TikTok Faces Federal Scrutiny for Child Sexual Abuse Material (CSAM) 

With more than a billion active monthly users worldwide, TikTok is a popular social networking app for creating and sharing short videos. The platform is particularly popular with young people. 25% of TikTok users in the U.S. are between the ages of 10-19 and 43% of the global user base is between 18-24 years old. 

However, with that widespread popularity comes a host of problems that the company is struggling to resolve—especially protecting children from harm on its platform. TikTok has come under fire in the past several years for predators easily accessing and grooming children as well as for hosting sexually explicit and pornographic content. These issues have been documented extensively by National Center on Sexual Exploitation researchers (a sample of the evidence can be found here).

The Dangers of Sexual Exploitation on TikTok

Several major media outlets have been investigating and reporting on the extensive harms on TikTok with Forbes calling the app “a magnet to sexual predators” and Wall Street Journal posting a series of stories in the past half year about TikTok’s algorithms serving up pornography and drugs to minorscontent promoting eating disordersdangerous viral trends, and negative mental health impact on teen girls using the platform—especially on those posting “suggestive” videos.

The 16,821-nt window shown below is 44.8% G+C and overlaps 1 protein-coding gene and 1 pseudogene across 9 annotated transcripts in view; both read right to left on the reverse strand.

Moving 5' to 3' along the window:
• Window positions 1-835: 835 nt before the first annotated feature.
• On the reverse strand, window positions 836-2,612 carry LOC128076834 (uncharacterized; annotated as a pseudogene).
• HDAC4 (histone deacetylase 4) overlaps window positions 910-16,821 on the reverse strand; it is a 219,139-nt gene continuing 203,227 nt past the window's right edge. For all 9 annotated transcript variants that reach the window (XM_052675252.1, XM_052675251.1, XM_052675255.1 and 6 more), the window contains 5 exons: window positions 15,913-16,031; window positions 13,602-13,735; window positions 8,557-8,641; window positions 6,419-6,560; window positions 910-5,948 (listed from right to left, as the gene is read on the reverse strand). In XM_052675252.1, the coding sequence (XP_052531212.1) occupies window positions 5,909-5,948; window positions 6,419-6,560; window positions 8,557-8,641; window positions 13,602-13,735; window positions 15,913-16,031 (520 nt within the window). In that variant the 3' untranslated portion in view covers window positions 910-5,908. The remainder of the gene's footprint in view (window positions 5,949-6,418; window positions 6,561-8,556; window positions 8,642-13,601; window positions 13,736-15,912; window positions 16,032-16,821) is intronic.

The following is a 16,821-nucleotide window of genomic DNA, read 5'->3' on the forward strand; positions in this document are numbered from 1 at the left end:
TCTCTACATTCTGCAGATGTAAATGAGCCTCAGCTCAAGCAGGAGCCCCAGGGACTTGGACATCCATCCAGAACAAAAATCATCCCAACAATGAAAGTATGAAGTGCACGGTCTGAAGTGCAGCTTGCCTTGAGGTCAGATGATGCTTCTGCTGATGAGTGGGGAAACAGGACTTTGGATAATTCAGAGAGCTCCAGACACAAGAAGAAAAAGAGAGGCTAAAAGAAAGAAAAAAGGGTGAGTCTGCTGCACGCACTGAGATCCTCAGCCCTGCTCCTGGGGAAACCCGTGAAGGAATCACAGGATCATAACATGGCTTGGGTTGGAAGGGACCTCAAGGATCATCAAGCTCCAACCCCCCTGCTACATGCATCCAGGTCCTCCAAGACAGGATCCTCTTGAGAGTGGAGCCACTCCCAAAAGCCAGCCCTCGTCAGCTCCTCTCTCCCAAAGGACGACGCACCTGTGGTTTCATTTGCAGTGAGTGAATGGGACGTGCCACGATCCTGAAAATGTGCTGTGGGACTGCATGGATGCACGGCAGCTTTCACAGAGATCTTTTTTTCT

TikTok becoming known as a “hunting ground” for predators has not stopped its growth, and the platform has given predators easy access to groom, abuse, and traffic children. Exploiters use TikTok to view minor users, comment on videos, and message children where they are often requesting or sending sexually explicit videos or pictures.  

In the fall of 2021, TikTok executives were called to testify regarding failures to protect young children in online spaces as a part of Congressional hearings that also scrutinized similar issues on Facebook/Instagram, Snapchat, and YouTube. 

In April 2022, the Financial Times reported that the U.S. Department of Homeland Security is investigating how TikTok handles child sexual abuse material (CSAM, sometimes referred to as “child pornography”), while the Department of Justice is also reviewing how a specific privacy feature on TikTok is being exploited by predators on the app. The article states:

 “’It is a perfect place for predators to meet, groom and engage children,’ said Erin Burke, unit chief of the child exploitation investigations unit at Homeland Security’s cyber crime division, calling it the ‘platform of choice’ for the behaviour.” 

Investigations into these issues reveal a larger problem with not just TikTok, but social media platforms in general and how they handle moderation. Many companies like Meta employ over 15,000 human moderators in addition to AI software that can catch known instances of CSAM (or “hashed” CSAM) but, even then, the rising tide of child sexual abuse and other forms of exploitation is overwhelming. 

The Internet Watch Foundation noted that 2021 was the “worst year on record” for online child sexual abuse. Yet the National Center for Missing and Exploited Children (NCMEC), which handles reports of child abuse from these platforms, found that TikTok made only 155,000 reports in the last year compared to Instagram’s 3.4 million reports.